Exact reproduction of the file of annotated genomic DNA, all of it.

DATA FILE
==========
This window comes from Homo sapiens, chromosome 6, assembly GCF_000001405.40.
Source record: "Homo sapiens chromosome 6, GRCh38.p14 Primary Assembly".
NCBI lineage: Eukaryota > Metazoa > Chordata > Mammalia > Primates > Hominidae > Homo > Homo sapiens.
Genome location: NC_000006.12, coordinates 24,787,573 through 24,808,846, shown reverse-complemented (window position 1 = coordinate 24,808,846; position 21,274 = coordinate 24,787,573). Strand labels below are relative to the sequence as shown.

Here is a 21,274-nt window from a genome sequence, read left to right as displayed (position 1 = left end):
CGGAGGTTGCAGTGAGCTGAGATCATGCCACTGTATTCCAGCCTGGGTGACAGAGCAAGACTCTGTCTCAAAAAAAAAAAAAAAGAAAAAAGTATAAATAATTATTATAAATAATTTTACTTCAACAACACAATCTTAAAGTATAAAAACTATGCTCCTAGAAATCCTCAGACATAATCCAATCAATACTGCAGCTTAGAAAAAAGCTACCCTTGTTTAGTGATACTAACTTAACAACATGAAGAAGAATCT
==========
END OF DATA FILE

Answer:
This window comes from Homo sapiens, chromosome 6, assembly GCF_000001405.40.
Source record: "Homo sapiens chromosome 6, GRCh38.p14 Primary Assembly".
NCBI lineage: Eukaryota > Metazoa > Chordata > Mammalia > Primates > Hominidae > Homo > Homo sapiens.
Genome location: NC_000006.12, coordinates 24,787,573 through 24,808,846, shown reverse-complemented (window position 1 = coordinate 24,808,846; position 21,274 = coordinate 24,787,573). Strand labels below are relative to the sequence as shown.

Here is a 21,274-nt window from a genome sequence, read left to right as displayed (position 1 = left end):
CGGAGGTTGCAGTGAGCTGAGATCATGCCACTGTATTCCAGCCTGGGTGACAGAGCAAGACTCTGTCTCAAAAAAAAAAAAAAAGAAAAAAGTATAAATAATTATTATAAATAATTTTACTTCAACAACACAATCTTAAAGTATAAAAACTATGCTCCTAGAAATCCTCAGACATAATCCAATCAATACTGCAGCTTAGAAAAAAGCTACCCTTGTTTAGTGATACTAACTTAACAACATGAAGAAGAATCT